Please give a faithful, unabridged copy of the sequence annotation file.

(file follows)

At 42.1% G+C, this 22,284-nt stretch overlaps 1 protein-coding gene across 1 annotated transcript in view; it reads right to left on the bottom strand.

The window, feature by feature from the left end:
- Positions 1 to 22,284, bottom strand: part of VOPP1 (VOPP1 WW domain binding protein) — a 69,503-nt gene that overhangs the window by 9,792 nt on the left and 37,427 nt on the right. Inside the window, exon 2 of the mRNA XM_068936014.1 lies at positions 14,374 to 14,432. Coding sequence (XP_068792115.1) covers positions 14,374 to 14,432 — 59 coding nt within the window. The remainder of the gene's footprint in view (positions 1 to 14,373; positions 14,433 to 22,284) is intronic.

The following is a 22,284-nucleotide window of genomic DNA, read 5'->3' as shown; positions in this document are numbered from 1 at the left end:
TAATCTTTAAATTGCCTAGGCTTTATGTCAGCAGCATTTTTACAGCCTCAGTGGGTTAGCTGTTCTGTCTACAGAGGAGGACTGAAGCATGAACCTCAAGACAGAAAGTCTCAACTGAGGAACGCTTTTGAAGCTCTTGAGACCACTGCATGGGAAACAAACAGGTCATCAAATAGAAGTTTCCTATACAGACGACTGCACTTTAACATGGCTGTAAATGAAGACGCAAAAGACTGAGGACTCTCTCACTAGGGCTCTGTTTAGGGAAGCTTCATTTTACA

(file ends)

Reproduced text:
At 42.1% G+C, this 22,284-nt stretch overlaps 1 protein-coding gene across 1 annotated transcript in view; it reads right to left on the bottom strand.

The window, feature by feature from the left end:
- Positions 1 to 22,284, bottom strand: part of VOPP1 (VOPP1 WW domain binding protein) — a 69,503-nt gene that overhangs the window by 9,792 nt on the left and 37,427 nt on the right. Inside the window, exon 2 of the mRNA XM_068936014.1 lies at positions 14,374 to 14,432. Coding sequence (XP_068792115.1) covers positions 14,374 to 14,432 — 59 coding nt within the window. The remainder of the gene's footprint in view (positions 1 to 14,373; positions 14,433 to 22,284) is intronic.

The following is a 22,284-nucleotide window of genomic DNA, read 5'->3' as shown; positions in this document are numbered from 1 at the left end:
TAATCTTTAAATTGCCTAGGCTTTATGTCAGCAGCATTTTTACAGCCTCAGTGGGTTAGCTGTTCTGTCTACAGAGGAGGACTGAAGCATGAACCTCAAGACAGAAAGTCTCAACTGAGGAACGCTTTTGAAGCTCTTGAGACCACTGCATGGGAAACAAACAGGTCATCAAATAGAAGTTTCCTATACAGACGACTGCACTTTAACATGGCTGTAAATGAAGACGCAAAAGACTGAGGACTCTCTCACTAGGGCTCTGTTTAGGGAAGCTTCATTTTACA